Loose coupling is an approach to interconnecting the components in a system or network so that those components, also called elements, depend on each other to the least extent practicable. Coupling refers to the degree of direct knowledge that one element has of another.
The goal of a loose coupling architecture is to reduce the risk that a change made within one element will create unanticipated changes within other elements. Limiting interconnections can help isolate problems when things go wrong and simplify testing, maintenance and troubleshooting procedures.
A loosely coupled system can be easily broken down into definable elements. The extent of coupling in a system can be measured by mapping the maximum number of element changes that can occur without adverse effects. Examples of such changes include adding elements, removing elements, renaming elements, reconfiguring elements, modifying internal element characteristics and rearranging the way in which elements are interconnected.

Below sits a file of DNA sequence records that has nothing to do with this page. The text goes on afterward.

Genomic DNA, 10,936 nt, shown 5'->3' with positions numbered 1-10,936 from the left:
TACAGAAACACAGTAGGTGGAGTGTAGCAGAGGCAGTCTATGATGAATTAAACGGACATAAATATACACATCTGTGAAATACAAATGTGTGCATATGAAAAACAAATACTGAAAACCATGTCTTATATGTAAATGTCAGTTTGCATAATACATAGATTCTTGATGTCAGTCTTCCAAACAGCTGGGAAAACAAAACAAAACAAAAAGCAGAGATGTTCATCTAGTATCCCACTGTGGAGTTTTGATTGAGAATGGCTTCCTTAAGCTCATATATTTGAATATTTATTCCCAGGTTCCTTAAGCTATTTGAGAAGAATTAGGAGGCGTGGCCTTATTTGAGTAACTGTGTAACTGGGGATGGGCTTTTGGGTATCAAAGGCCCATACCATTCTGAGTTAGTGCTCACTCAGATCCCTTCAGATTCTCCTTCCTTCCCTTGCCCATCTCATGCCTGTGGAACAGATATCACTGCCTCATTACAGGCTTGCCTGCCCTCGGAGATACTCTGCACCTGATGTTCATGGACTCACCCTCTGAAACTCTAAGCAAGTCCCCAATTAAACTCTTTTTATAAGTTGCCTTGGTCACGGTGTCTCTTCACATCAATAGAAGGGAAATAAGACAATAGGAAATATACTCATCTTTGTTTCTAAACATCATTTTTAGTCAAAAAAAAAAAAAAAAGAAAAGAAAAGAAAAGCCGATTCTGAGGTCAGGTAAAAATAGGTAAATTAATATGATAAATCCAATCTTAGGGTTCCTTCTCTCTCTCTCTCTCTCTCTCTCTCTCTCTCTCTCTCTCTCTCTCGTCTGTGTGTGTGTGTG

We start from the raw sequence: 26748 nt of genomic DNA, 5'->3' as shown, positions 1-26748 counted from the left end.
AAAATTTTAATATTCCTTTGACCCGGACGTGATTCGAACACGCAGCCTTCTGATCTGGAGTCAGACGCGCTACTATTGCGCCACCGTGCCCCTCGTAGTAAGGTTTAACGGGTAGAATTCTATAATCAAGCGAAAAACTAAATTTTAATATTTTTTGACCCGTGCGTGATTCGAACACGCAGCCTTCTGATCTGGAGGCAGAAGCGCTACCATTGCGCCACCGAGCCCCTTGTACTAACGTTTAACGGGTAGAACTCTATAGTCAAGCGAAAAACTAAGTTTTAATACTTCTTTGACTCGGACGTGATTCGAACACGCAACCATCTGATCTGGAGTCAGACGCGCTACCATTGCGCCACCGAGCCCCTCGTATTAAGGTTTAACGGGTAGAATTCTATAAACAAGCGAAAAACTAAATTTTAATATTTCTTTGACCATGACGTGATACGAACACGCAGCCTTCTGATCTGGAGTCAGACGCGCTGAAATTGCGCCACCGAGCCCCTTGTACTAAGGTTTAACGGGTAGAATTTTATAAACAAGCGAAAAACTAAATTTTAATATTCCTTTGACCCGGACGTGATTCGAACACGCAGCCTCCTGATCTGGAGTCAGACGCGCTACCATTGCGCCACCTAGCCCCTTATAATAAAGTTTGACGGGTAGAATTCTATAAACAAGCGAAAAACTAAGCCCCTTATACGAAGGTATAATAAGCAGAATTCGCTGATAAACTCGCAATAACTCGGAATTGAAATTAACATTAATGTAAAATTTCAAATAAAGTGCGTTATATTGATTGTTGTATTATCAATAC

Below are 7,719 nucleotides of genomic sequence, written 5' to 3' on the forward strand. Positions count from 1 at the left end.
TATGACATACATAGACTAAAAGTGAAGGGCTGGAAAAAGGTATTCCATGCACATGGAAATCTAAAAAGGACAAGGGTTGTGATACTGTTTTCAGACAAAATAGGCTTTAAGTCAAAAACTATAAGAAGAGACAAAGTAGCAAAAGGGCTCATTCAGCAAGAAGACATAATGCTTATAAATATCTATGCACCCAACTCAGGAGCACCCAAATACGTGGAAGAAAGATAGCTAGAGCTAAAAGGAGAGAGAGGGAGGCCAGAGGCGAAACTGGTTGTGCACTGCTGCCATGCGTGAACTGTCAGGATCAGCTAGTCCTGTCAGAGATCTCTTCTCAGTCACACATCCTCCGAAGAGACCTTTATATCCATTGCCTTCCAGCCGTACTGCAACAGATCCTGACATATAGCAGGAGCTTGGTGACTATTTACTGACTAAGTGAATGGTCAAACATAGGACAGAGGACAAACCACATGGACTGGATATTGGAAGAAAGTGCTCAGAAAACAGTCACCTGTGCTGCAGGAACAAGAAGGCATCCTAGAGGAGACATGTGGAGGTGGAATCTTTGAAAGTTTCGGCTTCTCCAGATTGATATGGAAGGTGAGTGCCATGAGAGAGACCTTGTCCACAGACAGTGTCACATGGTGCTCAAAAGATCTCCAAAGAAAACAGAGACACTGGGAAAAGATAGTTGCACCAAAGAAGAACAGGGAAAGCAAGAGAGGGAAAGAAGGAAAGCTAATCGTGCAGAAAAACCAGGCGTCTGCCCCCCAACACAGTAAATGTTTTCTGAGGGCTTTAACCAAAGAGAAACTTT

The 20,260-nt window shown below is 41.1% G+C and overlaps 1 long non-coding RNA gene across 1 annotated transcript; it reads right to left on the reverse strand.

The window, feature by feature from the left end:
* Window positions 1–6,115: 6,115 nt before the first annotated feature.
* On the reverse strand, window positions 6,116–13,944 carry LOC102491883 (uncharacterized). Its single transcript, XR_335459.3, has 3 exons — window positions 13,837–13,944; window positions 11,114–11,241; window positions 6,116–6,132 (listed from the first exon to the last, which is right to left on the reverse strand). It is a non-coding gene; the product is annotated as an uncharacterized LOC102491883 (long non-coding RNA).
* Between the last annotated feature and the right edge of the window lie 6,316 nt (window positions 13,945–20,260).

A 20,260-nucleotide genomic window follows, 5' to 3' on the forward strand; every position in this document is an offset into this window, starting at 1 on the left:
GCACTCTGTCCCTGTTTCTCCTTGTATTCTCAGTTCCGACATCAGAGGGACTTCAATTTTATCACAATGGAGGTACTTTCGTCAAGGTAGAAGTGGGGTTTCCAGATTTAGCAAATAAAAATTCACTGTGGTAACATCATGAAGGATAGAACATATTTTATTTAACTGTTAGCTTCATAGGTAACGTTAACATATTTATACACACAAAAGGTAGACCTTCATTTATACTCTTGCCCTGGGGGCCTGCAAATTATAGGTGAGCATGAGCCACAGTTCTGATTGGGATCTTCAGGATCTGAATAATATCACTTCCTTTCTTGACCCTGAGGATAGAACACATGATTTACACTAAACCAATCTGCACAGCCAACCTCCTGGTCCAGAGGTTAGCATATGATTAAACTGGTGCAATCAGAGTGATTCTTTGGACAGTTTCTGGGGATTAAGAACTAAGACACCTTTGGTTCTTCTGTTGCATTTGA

Although loose coupling minimizes unnecessary interaction among system elements, it can create problems when such interaction is desired. For example, in some data-centric systems a high degree of element interdependence is necessary for synchronization in real time.
See also: sysplex, Massively Parallel Processing, SAP Application Link Enabling, service-oriented architecture, multiprocessing
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- Marcel van Oosterhout and others address the concept of loosely coupled as it related to business agility.